Banana feet. Hyper-extended knees. Windmill arms. Wayne MacGregor.

So far I know:

I love ballet.

So far I don't know:

Anything else.

I hope that all of you (well, let's be realistic, some of you) in this most delightful and civilised place will kindly consent to be my teachers. :)

#2 Shirabyoshi

Shirabyoshi

    Member

  • Member
  • PipPip
  • 26 posts

Posted 25 July 2012 - 02:25 AM

(All right, yes, "brief" only by comparison with what I can produce when I REALLY get the bit between my teeth...)

#3 cubanmiamiboy

cubanmiamiboy

    Diamonds Circle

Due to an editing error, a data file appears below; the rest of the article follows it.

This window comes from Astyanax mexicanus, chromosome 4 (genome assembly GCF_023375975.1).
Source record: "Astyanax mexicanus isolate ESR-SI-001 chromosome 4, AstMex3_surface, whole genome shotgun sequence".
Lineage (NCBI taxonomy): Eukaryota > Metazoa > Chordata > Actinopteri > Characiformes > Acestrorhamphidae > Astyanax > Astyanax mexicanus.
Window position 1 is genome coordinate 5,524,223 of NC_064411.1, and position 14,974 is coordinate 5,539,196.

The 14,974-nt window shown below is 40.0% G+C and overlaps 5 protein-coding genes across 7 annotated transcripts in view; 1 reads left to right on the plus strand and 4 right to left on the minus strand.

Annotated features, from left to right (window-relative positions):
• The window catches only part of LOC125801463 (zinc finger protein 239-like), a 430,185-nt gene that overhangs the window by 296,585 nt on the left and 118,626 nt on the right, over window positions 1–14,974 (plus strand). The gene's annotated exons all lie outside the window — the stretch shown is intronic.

• Senior Member
  • PipPipPipPipPipPipPipPip
  • 5,214 posts

Posted 25 July 2012 - 05:34 AM

Spitting out right up front what you DON'T like..! He,he...Posted Image Am I having competition for the "Most Opinionated" title...? Posted Image


So welcome aboard, dear..! [size=3]Posted Image[/size]

#4 Shirabyoshi

Shirabyoshi

    Member

  • Member
  • PipPip
  • 26 posts

Posted 25 July 2012 - 05:57 AM

Spitting out right up front what you DON'T like..! He,he...Posted Image Am I having competition for the "Most Opinionated" title...? Posted Image


Well, I'm never going to argue with you about the greatness and historical significance of Madame Alonso; so why couldn't we co-operate, rather than compete? ;) Seriously, though, at this stage I have nothing to go on but my own highly subjective aesthetic opinions -- I thought I might as well be honest about them...

So welcome aboard, dear..! [size=3]Posted Image[/size]


Thank you!

#5 Birdsall

Birdsall

    Platinum Circle

  • Senior Member